Pragmatism, though, has its limits. When I started working on a build process the index.html was clocking in at about 930 lines of hand-written and/or -copied HTML. It worked, but it needed work.

Inclusionary Practices

It needed work because it suffered from two mayor problems: Creating new definitions involved quite a lot of manual work. You would need to find an existing definition being similar to your own, copy its markup, paste it at the correct alphabetical position somewhere in the file. Oh, don’t forget to link your entry in the table of content, or link other definitions if they might exist. Also, tabs or spaces? Both.

These steps are not only error-prone. In and off itself they are unnecessary to be done by humans. Computers are very good at sorting words alphabetically, or linking data.

We were forcing contributors to have technical understanding. And with it we made the self-confidence of editing HTML and so forth a barrier to entry. This is an antagonism to the ideal version of Self-Defined.

Reducing these barriers and working towards a an inclusive version of proposing definitions is one of the main goals we are currently trying to achieve.

To be honest: The current state I am going to present here is a step. A first step at that. Working with Markdown and – especially – YAML still requires domain-knowledge. The complete submission process and creation of definitions happens in a Git repository, hosted on GitHub. Contributors need to know hat Git works, and have a GitHub account, fork the repo, create a PR.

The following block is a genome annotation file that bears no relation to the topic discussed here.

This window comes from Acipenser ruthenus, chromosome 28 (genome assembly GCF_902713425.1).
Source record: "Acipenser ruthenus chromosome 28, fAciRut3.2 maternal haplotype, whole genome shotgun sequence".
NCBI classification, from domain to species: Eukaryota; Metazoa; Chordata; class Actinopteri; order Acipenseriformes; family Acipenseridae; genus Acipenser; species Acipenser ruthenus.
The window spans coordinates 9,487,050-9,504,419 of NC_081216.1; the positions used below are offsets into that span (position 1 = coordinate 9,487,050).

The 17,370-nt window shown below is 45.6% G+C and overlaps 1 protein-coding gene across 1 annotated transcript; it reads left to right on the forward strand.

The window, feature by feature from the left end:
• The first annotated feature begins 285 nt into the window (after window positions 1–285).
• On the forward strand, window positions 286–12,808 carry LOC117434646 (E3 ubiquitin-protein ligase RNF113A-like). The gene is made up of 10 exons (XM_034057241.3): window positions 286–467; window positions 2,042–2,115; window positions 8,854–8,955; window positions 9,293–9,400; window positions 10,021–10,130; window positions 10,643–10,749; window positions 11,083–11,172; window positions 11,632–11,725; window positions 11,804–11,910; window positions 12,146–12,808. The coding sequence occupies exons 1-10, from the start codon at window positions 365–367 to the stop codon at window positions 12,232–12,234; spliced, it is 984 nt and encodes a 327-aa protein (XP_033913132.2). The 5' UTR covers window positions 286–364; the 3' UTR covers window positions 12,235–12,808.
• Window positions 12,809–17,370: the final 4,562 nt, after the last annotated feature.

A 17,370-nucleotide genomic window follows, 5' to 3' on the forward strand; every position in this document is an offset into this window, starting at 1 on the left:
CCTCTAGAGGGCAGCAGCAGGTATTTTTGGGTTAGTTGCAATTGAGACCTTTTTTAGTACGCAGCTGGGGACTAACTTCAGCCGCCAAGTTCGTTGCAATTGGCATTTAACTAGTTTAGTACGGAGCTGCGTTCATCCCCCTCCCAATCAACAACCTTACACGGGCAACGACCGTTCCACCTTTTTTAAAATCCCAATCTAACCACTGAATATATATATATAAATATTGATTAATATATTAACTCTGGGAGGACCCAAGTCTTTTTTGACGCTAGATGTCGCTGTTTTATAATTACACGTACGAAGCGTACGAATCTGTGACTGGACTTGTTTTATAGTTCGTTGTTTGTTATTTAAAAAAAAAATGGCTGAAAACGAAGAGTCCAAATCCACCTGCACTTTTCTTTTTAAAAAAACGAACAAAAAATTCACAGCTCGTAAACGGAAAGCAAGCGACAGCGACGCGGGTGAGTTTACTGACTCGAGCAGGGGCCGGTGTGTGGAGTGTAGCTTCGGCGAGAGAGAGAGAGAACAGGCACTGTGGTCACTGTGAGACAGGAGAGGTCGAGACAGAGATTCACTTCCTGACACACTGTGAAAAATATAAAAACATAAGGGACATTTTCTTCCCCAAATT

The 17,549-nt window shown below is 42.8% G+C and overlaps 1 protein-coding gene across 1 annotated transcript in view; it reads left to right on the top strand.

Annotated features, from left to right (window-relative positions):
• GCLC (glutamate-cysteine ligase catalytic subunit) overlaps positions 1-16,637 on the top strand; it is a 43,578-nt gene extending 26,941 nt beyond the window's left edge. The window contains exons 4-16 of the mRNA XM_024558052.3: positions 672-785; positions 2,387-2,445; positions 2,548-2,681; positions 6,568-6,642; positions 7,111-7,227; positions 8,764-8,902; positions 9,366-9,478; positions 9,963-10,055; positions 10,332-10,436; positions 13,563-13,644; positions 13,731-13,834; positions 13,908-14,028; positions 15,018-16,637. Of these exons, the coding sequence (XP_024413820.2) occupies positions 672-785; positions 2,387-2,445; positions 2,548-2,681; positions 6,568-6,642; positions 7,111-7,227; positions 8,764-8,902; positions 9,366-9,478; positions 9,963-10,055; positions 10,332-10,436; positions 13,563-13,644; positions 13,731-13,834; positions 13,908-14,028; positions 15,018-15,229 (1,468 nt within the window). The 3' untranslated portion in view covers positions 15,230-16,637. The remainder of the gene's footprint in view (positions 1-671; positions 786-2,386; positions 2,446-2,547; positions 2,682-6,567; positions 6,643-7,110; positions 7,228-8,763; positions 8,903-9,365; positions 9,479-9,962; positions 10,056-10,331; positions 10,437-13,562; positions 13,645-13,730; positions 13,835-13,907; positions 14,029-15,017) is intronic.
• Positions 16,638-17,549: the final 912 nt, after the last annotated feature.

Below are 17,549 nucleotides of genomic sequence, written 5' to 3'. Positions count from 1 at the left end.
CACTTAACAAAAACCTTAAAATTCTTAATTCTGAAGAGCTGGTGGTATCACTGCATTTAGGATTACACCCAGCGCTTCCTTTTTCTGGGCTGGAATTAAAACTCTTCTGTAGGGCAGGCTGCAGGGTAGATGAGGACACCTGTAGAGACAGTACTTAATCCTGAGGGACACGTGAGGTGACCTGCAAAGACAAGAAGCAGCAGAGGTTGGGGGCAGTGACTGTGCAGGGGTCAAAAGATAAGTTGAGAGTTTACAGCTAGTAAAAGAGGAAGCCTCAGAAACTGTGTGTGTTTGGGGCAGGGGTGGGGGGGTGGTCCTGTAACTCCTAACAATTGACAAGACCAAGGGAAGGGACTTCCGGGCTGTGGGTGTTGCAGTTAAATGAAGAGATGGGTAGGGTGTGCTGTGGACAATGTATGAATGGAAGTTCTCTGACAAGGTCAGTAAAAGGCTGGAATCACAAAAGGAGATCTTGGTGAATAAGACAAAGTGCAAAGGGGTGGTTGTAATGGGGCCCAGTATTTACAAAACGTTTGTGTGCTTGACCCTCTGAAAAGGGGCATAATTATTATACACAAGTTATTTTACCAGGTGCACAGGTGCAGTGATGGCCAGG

Still a lot of manual, technical work. Expect things to evolve here in the coming weeks.

But now let’s take a look at the steps we took already:

Building Blocks

I’ll start by showing our current tech stack. If you are accustomed to reading front-end job postings you might feel that it is a little to small. It isn’t.

Now, I am talking at a JAMStack meet-up and not a linguistics seminar. I have talked a bit about Markup already, I will do so a bit more. But this time in context of a static-site generator called Eleventy. Actually, Eleventy is our stack currently.

There is no API just yet, making this more of a JM stack. But that doesn’t sound nice, really. Hence I will talk about the API side of things in the feature outlook.

Eleventy

Eleventy is a static site generator invented by Zach Leatherman. It bills itself as «a simpler static site generator». That’s one reason why we chose it. The second one is that Eleventy takes no decisions for you how to build your site, you can use basically every templating language there is, or add any client-side framework—if you need it. Heck, you can even use any folder structure as long as you tell it where to look. Besides all that, Zach is a super-friendly person and using projects of super-friendly persons is a good fit for a project like Self-Defined.